To make this dish, I first soaked the raw chicken in milk for a couple of hours, but it's not absolutely necessary. The milk helps tenderize the meat and remove any odor, resulting in tender, juicy, and flavorful fried chicken. Then, the chicken gets marinated with a little bit of salt, ginger and garlic before being lightly coated with the potato starch.

The sauce is sweet and tangy with a little spicy kick from the gochujang (Korean red chili pepper paste). It's far from fiery hot, but reduce or omit the gochujang if you'd like. You can replace gochujang partially or entirely with ketchup. It's very common to use ketchup in a dakgangjeong sauce for a milder taste. You can also boost the heat level by simmering the sauce with a little bit of gochugaru (Korean red chili pepper flakes) or whole dried red peppers.

I try not to eat too much fried food, but I couldn't stop popping these into my mouth. So addictive! Who wouldn't like crispy tender chicken that's sweet, tangy, and spicy all in one bite?

1 pound boneless, skinless chicken thigh and/or breast
1/2 cup milk (optional)

1/4 teaspoon salt
pinch pepper
1/2 teaspoon minced garlic
1/2 teaspoon minced ginger
1 tablespoon rice wine (if not using milk)

1/3 cup potato starch (or corn starch)

oil for deep frying

1 tablespoon soy sauce
3 tablespoons rice wine (or mirin)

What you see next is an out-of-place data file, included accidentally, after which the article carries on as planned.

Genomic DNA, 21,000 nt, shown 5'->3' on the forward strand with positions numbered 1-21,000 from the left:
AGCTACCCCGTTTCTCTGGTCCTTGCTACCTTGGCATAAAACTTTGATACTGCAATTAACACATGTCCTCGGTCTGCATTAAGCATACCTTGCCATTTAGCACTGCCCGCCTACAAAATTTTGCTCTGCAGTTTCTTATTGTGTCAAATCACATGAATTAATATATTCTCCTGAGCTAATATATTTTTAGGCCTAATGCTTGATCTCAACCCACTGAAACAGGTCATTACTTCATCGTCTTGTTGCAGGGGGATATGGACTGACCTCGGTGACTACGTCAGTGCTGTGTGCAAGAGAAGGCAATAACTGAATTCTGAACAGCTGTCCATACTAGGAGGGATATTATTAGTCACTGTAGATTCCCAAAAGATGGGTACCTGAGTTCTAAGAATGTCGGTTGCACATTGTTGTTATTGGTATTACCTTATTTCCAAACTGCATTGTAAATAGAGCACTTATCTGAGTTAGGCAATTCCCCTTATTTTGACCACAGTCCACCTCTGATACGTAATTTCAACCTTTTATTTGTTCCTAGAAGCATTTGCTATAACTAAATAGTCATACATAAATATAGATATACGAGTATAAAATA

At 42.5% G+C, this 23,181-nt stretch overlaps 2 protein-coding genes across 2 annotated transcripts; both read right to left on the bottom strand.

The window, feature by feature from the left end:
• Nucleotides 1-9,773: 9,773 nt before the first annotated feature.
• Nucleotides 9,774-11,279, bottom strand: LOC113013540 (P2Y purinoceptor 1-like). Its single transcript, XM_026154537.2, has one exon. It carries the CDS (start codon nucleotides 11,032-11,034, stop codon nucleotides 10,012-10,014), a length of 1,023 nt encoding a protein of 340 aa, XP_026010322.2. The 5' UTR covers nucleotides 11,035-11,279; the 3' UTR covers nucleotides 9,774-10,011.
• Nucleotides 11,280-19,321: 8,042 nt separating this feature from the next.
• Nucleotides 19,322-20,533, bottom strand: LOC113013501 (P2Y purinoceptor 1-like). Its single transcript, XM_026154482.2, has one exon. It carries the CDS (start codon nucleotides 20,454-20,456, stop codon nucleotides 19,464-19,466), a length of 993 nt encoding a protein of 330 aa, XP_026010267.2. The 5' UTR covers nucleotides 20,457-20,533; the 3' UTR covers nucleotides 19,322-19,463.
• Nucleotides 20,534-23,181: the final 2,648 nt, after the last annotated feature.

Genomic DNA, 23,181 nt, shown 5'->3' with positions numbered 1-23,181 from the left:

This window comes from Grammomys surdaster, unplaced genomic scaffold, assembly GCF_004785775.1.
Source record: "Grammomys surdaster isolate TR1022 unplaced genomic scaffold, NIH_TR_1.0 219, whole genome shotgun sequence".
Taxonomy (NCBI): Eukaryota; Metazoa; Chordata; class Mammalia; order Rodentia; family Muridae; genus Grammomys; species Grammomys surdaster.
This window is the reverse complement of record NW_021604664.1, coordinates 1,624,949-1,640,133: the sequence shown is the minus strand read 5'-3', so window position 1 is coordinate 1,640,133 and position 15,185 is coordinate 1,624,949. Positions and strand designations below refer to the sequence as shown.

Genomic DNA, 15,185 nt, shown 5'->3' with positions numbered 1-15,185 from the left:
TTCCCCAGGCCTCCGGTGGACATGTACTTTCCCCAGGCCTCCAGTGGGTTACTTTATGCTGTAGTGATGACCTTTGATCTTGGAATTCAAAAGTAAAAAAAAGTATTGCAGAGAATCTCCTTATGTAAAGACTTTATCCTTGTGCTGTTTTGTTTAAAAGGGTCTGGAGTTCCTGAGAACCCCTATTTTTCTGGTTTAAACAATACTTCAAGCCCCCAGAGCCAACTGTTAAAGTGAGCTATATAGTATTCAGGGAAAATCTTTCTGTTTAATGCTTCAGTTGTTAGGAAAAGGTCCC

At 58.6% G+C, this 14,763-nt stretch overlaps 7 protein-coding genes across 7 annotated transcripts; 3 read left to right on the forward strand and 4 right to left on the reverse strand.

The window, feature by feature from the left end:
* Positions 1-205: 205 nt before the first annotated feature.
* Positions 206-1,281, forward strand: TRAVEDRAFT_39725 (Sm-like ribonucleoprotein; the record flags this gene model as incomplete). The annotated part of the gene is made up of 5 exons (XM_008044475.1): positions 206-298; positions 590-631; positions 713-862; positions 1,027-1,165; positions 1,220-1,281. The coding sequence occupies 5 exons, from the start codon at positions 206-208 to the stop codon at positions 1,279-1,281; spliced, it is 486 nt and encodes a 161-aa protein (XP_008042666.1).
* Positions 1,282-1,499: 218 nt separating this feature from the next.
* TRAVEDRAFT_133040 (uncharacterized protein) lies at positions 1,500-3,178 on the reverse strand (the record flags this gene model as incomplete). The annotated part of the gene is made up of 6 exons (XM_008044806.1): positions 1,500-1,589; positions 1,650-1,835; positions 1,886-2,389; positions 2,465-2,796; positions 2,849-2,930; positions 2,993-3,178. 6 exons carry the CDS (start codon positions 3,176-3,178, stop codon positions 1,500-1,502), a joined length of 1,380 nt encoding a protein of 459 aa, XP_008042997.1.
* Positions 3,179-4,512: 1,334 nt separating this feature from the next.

2 tablespoons apple cider vinegar (or rice wine vinegar)
1 tablespoon gochujang (Korean red chili pepper paste)
3 tablespoons honey (or corn or rice syrup)
2 teaspoons sesame oil
2 tablespoons brown sugar
1 teaspoon minced garlic
1 teaspoon grated ginger
pinch pepper

1 to 2 tablespoons coarsely chopped peanuts (or almonds) for garnish

Soak the chicken pieces in milk for at least 2 hours in the fridge. This step is optional.

Drain thoroughly. Remove any visible fat. Cut the chicken into bite sized pieces. Mix with the salt, pepper, rice wine (if you didn't use milk) garlic, and ginger. Let it stand for 20 to 30 minutes.

In a pan, add all the sauce ingredients, and stir well. Bring it to a boil. When it starts to bubble, reduce the heat to medium low, and simmer until it thickens slightly, about 3 to 4 minutes. Turn the heat off.

Add the potato (or corn) starch to the chicken, and mix well to coat evenly.

Add about 1 inch of oil to a heavy bottom pan. When the oil is sufficiently hot (350°F or starts smoking), drop the chicken pieces in one at a time. Fry them in two batches. Overcrowding will drop the oil temperature too quickly. Cook until light golden brown, 1 to 2 minutes. Remove and set them on a wire rack or a paper towel-lined plate. 

Reheat the oil to 350°F. Deep fry again until golden brown, about 30 to 40 seconds. You can do the second frying in one batch. 

Heat the sauce over medium low heat. Add the chicken and stir well until the chicken pieces are evenly coated.